- Equity: everyone gets what they need, understanding the barriers, circumstances, and conditions
The foundation further notes that “The determinants of health include living and working conditions, education, income, neighborhood characteristic, social inclusion, and medical care. An increase in opportunities to be healthier will benefit everyone but more focus should be placed on groups that have been excluded or marginalized in the past.”
Health equity means supporting affordable, accessible care for all people, taking into consideration notable cultural differences, but regardless of:
- Geographical location
- Gender identity or expression
- Sexual orientation
- Socioeconomic status
Members of the LGBTQ community in the U.S. make up nearly 10 percent of the population, and are often denied proper care on one or more of the above factors. The Movement Advancement Project also points out inequities in healthcare laws and policies, as well as residual discrimination and institutional bias in the healthcare system that further compound issues.
Additionally, the CDC indicates that full health equity “reduces health disparities among populations disproportionately affected by HIV, viral hepatitis, sexually transmitted diseases, tuberculosis, and other related conditions.”
Where to Turn for Help
There are a few organizations with a mission to provide equity care access to members of the LGBTQ community including, but not limited to:
GLMA is “the world’s oldest and largest association of lesbian, gay, bisexual, transgender, and queer and allied health professionals.” Individuals can find providers, participate in research, and seek out other resources.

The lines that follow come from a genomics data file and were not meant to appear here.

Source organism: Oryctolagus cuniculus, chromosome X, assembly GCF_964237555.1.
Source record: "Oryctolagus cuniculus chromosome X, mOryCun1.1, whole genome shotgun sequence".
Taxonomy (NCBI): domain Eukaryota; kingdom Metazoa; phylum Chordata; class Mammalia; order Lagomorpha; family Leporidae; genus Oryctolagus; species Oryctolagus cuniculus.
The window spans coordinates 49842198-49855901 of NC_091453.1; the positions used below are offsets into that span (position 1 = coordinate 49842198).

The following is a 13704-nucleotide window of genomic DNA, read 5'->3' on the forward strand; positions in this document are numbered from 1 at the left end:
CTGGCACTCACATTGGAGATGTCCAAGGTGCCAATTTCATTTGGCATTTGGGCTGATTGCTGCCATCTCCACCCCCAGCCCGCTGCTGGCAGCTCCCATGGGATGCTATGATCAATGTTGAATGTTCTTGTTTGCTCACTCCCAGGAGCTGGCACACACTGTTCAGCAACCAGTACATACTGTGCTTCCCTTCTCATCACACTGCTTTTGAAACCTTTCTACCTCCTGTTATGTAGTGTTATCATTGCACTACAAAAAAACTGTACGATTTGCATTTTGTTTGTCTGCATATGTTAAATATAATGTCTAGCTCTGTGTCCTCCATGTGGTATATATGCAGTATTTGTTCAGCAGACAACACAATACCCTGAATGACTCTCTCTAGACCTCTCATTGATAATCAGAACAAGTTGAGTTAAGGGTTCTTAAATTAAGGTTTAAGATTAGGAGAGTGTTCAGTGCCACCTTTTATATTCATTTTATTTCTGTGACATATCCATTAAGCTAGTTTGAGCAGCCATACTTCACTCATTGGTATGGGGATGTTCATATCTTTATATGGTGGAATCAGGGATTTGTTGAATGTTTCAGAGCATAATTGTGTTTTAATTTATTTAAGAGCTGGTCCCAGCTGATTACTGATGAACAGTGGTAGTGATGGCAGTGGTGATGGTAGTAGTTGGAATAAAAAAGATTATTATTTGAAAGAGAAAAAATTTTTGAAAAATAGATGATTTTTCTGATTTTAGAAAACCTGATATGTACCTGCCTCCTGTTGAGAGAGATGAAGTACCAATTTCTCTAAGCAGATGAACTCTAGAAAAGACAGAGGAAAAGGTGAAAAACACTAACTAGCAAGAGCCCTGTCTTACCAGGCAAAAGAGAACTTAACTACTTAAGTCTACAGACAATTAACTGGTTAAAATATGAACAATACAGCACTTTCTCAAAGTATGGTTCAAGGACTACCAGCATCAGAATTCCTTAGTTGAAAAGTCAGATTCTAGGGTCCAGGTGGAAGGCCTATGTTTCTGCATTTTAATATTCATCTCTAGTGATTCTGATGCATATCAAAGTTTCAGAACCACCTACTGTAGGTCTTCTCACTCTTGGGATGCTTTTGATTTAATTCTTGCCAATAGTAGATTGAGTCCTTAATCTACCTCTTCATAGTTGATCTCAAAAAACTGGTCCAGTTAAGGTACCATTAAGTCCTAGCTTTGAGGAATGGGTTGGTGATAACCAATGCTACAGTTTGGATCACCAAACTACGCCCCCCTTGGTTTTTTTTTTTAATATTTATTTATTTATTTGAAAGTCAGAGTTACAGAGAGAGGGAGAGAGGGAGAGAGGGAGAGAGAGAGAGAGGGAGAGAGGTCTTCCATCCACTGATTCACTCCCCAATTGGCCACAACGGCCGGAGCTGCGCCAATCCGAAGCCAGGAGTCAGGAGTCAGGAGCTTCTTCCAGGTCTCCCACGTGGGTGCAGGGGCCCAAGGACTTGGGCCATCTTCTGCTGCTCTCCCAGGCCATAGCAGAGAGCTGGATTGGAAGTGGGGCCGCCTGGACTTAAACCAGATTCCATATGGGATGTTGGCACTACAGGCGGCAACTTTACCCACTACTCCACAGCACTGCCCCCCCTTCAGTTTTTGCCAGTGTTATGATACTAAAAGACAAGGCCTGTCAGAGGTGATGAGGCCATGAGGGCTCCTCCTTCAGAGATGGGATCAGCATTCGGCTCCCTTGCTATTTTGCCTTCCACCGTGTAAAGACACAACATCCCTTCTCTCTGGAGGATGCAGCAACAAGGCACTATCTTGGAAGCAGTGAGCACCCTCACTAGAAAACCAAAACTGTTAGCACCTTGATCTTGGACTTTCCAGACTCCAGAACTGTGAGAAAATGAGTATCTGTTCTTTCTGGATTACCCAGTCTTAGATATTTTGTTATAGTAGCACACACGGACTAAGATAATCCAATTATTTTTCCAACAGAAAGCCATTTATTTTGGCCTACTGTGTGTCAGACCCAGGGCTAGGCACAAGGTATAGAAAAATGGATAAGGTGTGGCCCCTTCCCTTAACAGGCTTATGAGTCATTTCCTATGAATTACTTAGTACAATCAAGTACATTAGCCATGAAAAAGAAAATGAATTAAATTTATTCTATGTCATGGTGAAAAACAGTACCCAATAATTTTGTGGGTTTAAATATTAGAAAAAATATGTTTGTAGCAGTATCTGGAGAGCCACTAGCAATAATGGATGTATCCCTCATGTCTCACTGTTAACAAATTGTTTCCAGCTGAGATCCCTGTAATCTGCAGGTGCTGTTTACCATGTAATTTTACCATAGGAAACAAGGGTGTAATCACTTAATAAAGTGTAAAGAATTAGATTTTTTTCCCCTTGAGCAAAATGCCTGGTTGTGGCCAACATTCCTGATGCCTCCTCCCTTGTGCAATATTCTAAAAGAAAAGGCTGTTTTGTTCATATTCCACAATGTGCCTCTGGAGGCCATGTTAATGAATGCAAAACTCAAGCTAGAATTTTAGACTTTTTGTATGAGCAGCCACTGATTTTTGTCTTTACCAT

This national initiative launched in September 2013 to “connect our communities—LGBT people and our families, friends, and allies—with the new health insurance coverage options available under the Affordable Care Act.”
This next-generation organization focuses on LGBTQ racial and gender justice through the advocacy of queer, trans and allied youth leaders for safer schools and healthier communities.
A project of the Tegan and Sara Foundation, this organization “fights for health, economic justice and representation for LGBTQ girls and women.”
NMHA, part of the Make Well Known Foundation, mobilizes numerous resources to address the leading causes of morbidity and mortality in “Black, Hispanic/Latino, Asian/Pacific Islander, and American Indian communities.”
This community-driven site of patients and providers promotes LGBTQ health equity by allowing people to “rate and review their health and wellness providers to help others.”
Fair Oaks: An Ally for Healing
The core philosophy of our addiction treatment center in Sacramento is to honor the human dignity of every person we work with, and we feel privileged to support a process of change with our safe space of inclusion. Our professionals acknowledge collective challenges, but also strive to embrace each individual’s background and provide customized solutions for their future success as a whole person—mind, body, and spirit. Ask a member of our admissions team how we can help you.